No one wants to get divorced. Everyone enters marriage with the expectation that it is for a lifetime, and that it will bring happiness. Plans are made. Children are born. A family comes to be. With all these expectations placed on marriage, it is no wonder that divorce is usually so painful. During a divorce we tend to focus on our emotions, our doubts about the past and our fears for the future. Yet, in the end, there is something else which ultimately determines how successful the divorce will be: the law, and how the parties involved approach the law.
That is where this handbook comes in. When a marriage ends, we are confronted with the reality of making new financial arrangements, resolving custody questions, and choosing the right process for resolving disputes. Attorney Honey Hastings' book brings two principles to this process, ones that are not always found together: her book is comprehensive, and it is written in plain English. By focusing clearly on the law, it will help families focus on the crucial decisions they need to make. Hopefully, it will make the divorce less painful.
Attorney Hastings is recognized as a leading expert on divorce law in New Hampshire. She was instrumental in the organization of the Family Law Section of the New Hampshire Bar Association, and she lectures regularly on family law. She began her private law practice in Nashua in 1982. Today she also manages a mediation practice. Divorce decisions are difficult. The division of income and assets almost always leaves both parties with less than they had when they were married. This handbook carefully explains the ins and outs of child support, alimony, and property division. The inclusion of several chapters by CPA Hollis McGuire furnishes a comprehensive overview of financial planning, taxes, and other money issues. With a deeper knowledge of both divorce and tax law, the reader can better make critical financial decisions.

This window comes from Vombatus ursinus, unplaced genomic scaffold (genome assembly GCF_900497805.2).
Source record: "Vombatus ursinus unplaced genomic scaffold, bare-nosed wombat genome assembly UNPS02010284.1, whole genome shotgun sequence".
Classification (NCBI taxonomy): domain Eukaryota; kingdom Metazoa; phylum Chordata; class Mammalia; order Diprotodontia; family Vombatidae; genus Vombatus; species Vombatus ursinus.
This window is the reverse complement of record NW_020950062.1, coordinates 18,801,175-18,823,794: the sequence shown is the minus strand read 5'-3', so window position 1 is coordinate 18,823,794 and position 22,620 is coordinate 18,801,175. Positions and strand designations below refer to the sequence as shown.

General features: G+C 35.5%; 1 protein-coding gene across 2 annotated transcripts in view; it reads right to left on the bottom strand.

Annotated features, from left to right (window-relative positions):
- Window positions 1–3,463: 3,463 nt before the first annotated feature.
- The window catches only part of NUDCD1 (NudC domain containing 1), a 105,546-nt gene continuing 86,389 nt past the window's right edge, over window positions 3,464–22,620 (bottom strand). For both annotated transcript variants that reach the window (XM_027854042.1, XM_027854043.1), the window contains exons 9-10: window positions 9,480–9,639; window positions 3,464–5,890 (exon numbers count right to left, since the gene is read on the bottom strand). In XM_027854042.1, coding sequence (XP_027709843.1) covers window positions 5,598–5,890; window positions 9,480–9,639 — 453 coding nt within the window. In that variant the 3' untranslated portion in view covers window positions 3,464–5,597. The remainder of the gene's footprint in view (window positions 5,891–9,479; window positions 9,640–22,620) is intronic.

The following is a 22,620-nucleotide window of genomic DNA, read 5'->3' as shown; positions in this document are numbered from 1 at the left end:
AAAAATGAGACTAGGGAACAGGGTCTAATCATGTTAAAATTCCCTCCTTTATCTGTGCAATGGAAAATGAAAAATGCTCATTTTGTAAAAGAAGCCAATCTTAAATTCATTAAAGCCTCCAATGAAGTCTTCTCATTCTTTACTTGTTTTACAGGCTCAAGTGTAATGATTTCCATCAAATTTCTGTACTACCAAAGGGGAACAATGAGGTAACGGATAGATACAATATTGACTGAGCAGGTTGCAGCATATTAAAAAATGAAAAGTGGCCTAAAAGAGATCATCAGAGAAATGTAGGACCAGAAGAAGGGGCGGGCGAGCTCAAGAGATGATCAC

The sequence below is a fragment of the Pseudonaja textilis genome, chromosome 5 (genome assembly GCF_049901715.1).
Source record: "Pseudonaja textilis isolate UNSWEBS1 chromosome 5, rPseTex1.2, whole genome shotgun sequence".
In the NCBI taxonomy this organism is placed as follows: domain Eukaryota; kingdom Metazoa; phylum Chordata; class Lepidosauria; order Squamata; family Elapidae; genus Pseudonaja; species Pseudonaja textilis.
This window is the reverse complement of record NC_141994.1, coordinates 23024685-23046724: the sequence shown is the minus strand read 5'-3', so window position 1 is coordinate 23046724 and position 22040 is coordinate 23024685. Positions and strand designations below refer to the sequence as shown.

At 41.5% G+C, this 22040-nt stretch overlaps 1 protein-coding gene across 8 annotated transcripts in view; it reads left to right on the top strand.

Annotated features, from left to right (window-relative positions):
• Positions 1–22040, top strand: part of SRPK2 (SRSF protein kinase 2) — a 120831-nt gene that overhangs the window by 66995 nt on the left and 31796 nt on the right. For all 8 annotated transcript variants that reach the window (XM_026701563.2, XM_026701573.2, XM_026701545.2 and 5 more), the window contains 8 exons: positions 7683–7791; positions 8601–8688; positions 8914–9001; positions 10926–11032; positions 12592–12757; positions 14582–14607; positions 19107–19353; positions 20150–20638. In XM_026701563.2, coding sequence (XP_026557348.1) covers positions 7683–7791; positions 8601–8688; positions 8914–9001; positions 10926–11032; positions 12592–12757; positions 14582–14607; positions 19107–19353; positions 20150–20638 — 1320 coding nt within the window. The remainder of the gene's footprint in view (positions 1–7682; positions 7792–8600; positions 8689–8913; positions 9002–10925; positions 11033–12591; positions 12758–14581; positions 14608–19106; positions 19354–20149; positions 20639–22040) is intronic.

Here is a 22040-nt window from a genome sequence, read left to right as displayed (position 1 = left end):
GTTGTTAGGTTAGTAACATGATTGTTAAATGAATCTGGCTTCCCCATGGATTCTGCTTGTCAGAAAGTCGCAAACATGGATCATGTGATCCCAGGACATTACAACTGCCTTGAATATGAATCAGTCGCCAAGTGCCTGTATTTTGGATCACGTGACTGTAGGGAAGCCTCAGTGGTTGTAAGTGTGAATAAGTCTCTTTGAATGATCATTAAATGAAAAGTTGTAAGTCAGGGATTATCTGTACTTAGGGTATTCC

If there is one principle that professionals agree upon, it is that conflict between parents over the daunting issues of divorce is harmful to their children's development and emotional health. Parents do not set out to hurt their children. But a lack of understanding about how the divorce will affect the children, and how best to communicate during the divorce process, often result in choices that are not in the best interest of the children. Attorney Hastings pays close attention to this problem in an early chapter of this handbook, and gives parents the essential information they need to minimize conflict and make good decisions.